I've got a dataframe with a boolean column, and I can call df.my_column.mean() just fine (as you imply), but when I try: df.groupby("some_other_column").agg({"my_column":"mean"}) I get DataError: No numeric types to aggregate, so it appears they are NOT always the same. Just FYI.
    – dwanderson
    Dec 15, 2016 at 21:10
  • In pandas version 24 (and maybe earlier) you can aggregate bool columns just fine. Feb 11, 2019 at 22:09
  • 1
    It looks like numpy also throws errors with boolean types: TypeError: numpy boolean subtract, the -` operator, is deprecated, use the bitwise_xor, the ^ operator, or the logical_xor function instead.` Using @User's answer fixes this. Mar 13, 2019 at 16:01
  • 1
    Another reason it's not the same: df.col1 + df.col2 + df.col3 doesn't work for bool columns as it does for int columns
    – colorlace
    May 24, 2019 at 21:55
40

This question specifically mentions a single column, so the currently accepted answer works. However, it doesn't generalize to multiple columns. For those interested in a general solution, use the following:

df.replace({False: 0, True: 1}, inplace=True)

This works for a DataFrame that contains columns of many different types, regardless of how many are boolean.

0
23

You also can do this directly on Frames

In [104]: df = DataFrame(dict(A = True, B = False),index=range(3))

In [105]: df
Out[105]: 
      A      B
0  True  False
1  True  False
2  True  False

In [106]: df.dtypes
Out[106]: 
A    bool
B    bool
dtype: object

In [107]: df.astype(int)
Out[107]: 
   A  B
0  1  0
1  1  0
2  1  0

In [108]: df.astype(int).dtypes
Out[108]: 
A    int64
B    int64
dtype: object
4

Use Series.view for convert boolean to integers:

df["somecolumn"] = df["somecolumn"].view('i1')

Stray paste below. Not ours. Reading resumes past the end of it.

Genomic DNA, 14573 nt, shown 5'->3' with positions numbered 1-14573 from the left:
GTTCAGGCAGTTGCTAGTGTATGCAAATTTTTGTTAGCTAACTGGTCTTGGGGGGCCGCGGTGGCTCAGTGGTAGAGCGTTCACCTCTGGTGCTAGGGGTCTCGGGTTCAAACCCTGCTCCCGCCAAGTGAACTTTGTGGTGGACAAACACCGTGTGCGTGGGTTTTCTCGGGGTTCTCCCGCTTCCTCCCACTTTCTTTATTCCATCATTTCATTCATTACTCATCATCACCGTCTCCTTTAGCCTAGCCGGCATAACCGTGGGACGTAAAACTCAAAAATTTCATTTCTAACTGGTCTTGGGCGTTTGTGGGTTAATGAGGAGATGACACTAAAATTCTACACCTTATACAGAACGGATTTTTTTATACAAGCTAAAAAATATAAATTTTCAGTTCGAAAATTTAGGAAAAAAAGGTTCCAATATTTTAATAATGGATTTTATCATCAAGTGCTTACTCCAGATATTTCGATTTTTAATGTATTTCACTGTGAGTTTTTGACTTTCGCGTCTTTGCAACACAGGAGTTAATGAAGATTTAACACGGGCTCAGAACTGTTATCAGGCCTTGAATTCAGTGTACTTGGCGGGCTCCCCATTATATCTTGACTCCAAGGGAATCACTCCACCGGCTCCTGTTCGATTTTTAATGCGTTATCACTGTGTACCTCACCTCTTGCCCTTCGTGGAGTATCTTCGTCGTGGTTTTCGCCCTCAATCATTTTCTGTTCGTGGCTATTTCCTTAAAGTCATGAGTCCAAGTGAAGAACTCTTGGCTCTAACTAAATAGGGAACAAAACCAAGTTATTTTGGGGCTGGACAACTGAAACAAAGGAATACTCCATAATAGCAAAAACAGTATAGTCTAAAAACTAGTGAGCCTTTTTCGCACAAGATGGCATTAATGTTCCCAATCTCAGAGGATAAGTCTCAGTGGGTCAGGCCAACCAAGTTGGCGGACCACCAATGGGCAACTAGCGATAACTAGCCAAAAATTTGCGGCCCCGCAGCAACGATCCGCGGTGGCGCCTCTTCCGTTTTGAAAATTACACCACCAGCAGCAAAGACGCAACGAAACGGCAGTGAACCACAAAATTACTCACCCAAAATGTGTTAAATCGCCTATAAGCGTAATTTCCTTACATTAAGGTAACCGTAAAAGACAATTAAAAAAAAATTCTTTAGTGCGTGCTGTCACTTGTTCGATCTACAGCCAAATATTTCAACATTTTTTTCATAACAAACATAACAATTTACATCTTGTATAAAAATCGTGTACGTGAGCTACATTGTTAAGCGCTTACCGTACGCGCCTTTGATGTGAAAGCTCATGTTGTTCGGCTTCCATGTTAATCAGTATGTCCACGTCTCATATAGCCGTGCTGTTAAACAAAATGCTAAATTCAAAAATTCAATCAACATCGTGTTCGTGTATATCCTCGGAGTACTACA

0
2

You can use a transformation for your data frame:

df = pd.DataFrame(my_data condition)

transforming True/False in 1/0

df = df*1
1
  • 1
    This is identical to this solution, posted 3 years earlier.
    – AMC
    Apr 27, 2020 at 23:59
2

I had to map FAKE/REAL to 0/1 but couldn't find proper answer.

Please find below how to map column name 'type' which has values FAKE/REAL to 0/1
(Note: similar can be applied to any column name and values)

df.loc[df['type'] == 'FAKE', 'type'] = 0
df.loc[df['type'] == 'REAL', 'type'] = 1
3
  • 1
    Much simpler: df['type'] = df['type'].map({'REAL': 1, 'FAKE': 0}). In any case, I'm not sure it's too relevant to this question.
    – AMC
    Nov 18, 2020 at 1:29
  • Thanks for providing simpler solution. As I mentioned in answer, I was trying to find solution for slightly different question, and only similar questions like this were available. Hope my answer and your solution will help someone in future.
    – kaishu
    Nov 26, 2020 at 15:59
  • There are other questions which already cover that, though, like stackoverflow.com/q/20250771.
    – AMC
    Nov 26, 2020 at 21:27
0

This is a reproducible example based on some of the existing answers:

import pandas as pd


def bool_to_int(s: pd.Series) -> pd.Series:
    """Convert the boolean to binary representation, maintain NaN values."""
    return s.replace({True: 1, False: 0})


# generate a random dataframe
df = pd.DataFrame({"a": range(10), "b": range(10, 0, -1)}).assign(
    a_bool=lambda df: df["a"] > 5,
    b_bool=lambda df: df["b"] % 2 == 0,
)

# select all bool columns (or specify which cols to use)
bool_cols = [c for c, d in df.dtypes.items() if d == "bool"]

# apply the new coding to a new dataframe (or can replace the existing one)
df_new = df.assign(**{c: lambda df: df[c].pipe(bool_to_int) for c in bool_cols})